We finally agreed on a design that two students had come up with independently. Daniel Stevenson and Sophie Wright both came up with a UFO scene that had the beam of spaceship as the cutout, which was a really great use of the format that I’d not thought of. It was too good not to use. Sophie created a third design using elements of three different pictures of the UFO concept, which a small group of students began drawing onto the plywood sheets for the finished box. We also began creating a colourful mixture of sound effects that we needed (following the fine pop art tradition of onomatopoeia) and a mixture of props for the themed boxes. I also had student ambassador, Adam Allsuch Boardman, help start on the background for a city scene. He had shown me some excellent city scenes he had illustrated, and since one of the booths involved a superhero fight scene in a city, he was perfect for the job.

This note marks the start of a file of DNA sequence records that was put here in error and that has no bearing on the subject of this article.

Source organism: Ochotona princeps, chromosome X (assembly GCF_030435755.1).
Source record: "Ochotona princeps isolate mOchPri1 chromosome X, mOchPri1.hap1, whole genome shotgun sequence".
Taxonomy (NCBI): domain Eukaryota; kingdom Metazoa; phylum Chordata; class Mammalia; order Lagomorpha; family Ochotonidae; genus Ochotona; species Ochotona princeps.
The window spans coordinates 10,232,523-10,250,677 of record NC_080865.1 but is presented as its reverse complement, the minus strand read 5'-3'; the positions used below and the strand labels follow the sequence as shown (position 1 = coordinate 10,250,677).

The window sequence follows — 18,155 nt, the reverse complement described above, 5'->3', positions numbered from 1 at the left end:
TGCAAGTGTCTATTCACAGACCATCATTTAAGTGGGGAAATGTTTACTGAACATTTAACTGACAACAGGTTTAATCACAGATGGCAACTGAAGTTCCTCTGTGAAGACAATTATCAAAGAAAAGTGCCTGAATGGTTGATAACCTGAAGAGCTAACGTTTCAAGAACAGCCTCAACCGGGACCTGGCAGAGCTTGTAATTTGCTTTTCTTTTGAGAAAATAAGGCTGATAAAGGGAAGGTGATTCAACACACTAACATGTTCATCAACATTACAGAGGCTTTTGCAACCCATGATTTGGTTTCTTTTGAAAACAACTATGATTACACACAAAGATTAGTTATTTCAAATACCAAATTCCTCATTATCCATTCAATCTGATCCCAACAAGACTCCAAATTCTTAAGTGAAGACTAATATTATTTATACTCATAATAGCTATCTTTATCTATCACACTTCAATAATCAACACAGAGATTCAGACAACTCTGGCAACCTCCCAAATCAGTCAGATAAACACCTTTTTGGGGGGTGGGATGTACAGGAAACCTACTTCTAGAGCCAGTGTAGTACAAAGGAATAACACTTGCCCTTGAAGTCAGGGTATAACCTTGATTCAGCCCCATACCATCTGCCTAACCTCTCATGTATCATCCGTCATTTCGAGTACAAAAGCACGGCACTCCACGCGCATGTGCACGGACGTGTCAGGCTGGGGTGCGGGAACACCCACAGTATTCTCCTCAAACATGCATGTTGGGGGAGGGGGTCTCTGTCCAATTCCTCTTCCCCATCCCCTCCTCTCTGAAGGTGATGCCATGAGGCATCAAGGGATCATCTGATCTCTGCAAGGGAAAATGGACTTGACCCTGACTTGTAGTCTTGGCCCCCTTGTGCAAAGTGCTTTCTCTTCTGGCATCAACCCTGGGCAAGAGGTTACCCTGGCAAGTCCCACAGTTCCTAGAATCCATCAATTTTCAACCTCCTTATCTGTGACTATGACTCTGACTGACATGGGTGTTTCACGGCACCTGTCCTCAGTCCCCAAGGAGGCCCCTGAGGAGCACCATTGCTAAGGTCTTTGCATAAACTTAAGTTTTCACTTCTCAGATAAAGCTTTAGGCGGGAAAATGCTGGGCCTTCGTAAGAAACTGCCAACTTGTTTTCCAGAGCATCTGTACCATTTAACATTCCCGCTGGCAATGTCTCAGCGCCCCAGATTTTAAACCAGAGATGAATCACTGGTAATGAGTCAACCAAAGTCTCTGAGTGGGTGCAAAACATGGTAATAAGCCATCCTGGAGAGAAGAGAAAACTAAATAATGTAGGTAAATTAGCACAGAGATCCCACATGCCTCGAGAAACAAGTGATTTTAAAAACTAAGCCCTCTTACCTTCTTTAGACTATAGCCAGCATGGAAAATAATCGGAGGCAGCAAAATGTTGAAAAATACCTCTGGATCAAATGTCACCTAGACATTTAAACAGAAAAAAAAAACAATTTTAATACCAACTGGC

The booth that the students created proved incredibly popular with the public, as did the props they designed. I did, of course, insist that they try out their creations with the horror themed comic booth for the obligatory photo op!
After the development and initial build process was completed it was a (relatively!) simple affair constructing the remaining boxes. It was great to see our work being enjoyed so much on our event days and at the Thought Bubble Convention.